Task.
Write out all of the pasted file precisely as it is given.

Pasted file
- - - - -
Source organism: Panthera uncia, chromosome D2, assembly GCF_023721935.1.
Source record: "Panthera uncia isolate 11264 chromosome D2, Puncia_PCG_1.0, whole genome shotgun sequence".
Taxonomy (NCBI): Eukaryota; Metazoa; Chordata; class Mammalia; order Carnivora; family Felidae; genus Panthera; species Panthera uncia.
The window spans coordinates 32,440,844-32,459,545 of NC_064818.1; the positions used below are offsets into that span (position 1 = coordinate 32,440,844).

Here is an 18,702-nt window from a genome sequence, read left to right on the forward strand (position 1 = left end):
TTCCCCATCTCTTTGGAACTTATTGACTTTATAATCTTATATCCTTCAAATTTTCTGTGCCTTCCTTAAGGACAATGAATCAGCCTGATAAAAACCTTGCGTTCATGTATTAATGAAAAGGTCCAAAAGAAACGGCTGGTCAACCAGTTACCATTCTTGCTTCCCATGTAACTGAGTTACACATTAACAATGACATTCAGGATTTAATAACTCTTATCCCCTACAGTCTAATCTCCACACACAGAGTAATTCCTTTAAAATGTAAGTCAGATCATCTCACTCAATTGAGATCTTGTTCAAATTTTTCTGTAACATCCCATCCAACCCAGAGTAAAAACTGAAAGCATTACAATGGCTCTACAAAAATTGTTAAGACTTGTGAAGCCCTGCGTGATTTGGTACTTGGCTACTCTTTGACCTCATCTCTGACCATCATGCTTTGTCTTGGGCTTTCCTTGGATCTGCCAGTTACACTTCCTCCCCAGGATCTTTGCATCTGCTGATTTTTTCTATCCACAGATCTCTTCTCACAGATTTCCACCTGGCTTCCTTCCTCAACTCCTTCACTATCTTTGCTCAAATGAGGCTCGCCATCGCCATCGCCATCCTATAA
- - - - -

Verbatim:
Source organism: Panthera uncia, chromosome D2, assembly GCF_023721935.1.
Source record: "Panthera uncia isolate 11264 chromosome D2, Puncia_PCG_1.0, whole genome shotgun sequence".
Taxonomy (NCBI): Eukaryota; Metazoa; Chordata; class Mammalia; order Carnivora; family Felidae; genus Panthera; species Panthera uncia.
The window spans coordinates 32,440,844-32,459,545 of NC_064818.1; the positions used below are offsets into that span (position 1 = coordinate 32,440,844).

Here is an 18,702-nt window from a genome sequence, read left to right on the forward strand (position 1 = left end):
TTCCCCATCTCTTTGGAACTTATTGACTTTATAATCTTATATCCTTCAAATTTTCTGTGCCTTCCTTAAGGACAATGAATCAGCCTGATAAAAACCTTGCGTTCATGTATTAATGAAAAGGTCCAAAAGAAACGGCTGGTCAACCAGTTACCATTCTTGCTTCCCATGTAACTGAGTTACACATTAACAATGACATTCAGGATTTAATAACTCTTATCCCCTACAGTCTAATCTCCACACACAGAGTAATTCCTTTAAAATGTAAGTCAGATCATCTCACTCAATTGAGATCTTGTTCAAATTTTTCTGTAACATCCCATCCAACCCAGAGTAAAAACTGAAAGCATTACAATGGCTCTACAAAAATTGTTAAGACTTGTGAAGCCCTGCGTGATTTGGTACTTGGCTACTCTTTGACCTCATCTCTGACCATCATGCTTTGTCTTGGGCTTTCCTTGGATCTGCCAGTTACACTTCCTCCCCAGGATCTTTGCATCTGCTGATTTTTTCTATCCACAGATCTCTTCTCACAGATTTCCACCTGGCTTCCTTCCTCAACTCCTTCACTATCTTTGCTCAAATGAGGCTCGCCATCGCCATCGCCATCCTATAA